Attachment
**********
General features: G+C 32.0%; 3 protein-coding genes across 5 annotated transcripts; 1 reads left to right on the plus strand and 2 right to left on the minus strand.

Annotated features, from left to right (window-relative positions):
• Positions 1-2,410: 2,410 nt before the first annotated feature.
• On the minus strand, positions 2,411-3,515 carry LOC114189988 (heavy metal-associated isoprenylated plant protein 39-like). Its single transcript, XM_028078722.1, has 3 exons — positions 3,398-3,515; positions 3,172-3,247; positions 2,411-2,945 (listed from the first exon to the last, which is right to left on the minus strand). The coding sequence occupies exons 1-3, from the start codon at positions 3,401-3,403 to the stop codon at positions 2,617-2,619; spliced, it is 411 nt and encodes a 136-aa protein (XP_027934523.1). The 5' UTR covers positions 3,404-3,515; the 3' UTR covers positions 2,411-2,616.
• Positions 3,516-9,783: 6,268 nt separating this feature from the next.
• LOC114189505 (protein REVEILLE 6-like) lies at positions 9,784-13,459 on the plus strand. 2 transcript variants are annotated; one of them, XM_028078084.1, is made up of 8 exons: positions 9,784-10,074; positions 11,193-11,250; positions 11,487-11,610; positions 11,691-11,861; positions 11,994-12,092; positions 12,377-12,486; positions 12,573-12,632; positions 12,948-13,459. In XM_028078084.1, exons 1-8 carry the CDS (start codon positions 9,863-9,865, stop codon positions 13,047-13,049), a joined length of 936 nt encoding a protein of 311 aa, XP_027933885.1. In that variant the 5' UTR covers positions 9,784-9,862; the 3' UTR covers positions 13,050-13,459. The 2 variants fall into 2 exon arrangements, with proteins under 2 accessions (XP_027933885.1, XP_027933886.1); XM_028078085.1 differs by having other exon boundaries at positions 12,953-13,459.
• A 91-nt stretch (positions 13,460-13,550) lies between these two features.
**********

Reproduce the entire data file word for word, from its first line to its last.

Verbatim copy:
General features: G+C 32.0%; 3 protein-coding genes across 5 annotated transcripts; 1 reads left to right on the plus strand and 2 right to left on the minus strand.

Annotated features, from left to right (window-relative positions):
• Positions 1-2,410: 2,410 nt before the first annotated feature.
• On the minus strand, positions 2,411-3,515 carry LOC114189988 (heavy metal-associated isoprenylated plant protein 39-like). Its single transcript, XM_028078722.1, has 3 exons — positions 3,398-3,515; positions 3,172-3,247; positions 2,411-2,945 (listed from the first exon to the last, which is right to left on the minus strand). The coding sequence occupies exons 1-3, from the start codon at positions 3,401-3,403 to the stop codon at positions 2,617-2,619; spliced, it is 411 nt and encodes a 136-aa protein (XP_027934523.1). The 5' UTR covers positions 3,404-3,515; the 3' UTR covers positions 2,411-2,616.
• Positions 3,516-9,783: 6,268 nt separating this feature from the next.
• LOC114189505 (protein REVEILLE 6-like) lies at positions 9,784-13,459 on the plus strand. 2 transcript variants are annotated; one of them, XM_028078084.1, is made up of 8 exons: positions 9,784-10,074; positions 11,193-11,250; positions 11,487-11,610; positions 11,691-11,861; positions 11,994-12,092; positions 12,377-12,486; positions 12,573-12,632; positions 12,948-13,459. In XM_028078084.1, exons 1-8 carry the CDS (start codon positions 9,863-9,865, stop codon positions 13,047-13,049), a joined length of 936 nt encoding a protein of 311 aa, XP_027933885.1. In that variant the 5' UTR covers positions 9,784-9,862; the 3' UTR covers positions 13,050-13,459. The 2 variants fall into 2 exon arrangements, with proteins under 2 accessions (XP_027933885.1, XP_027933886.1); XM_028078085.1 differs by having other exon boundaries at positions 12,953-13,459.
• A 91-nt stretch (positions 13,460-13,550) lies between these two features.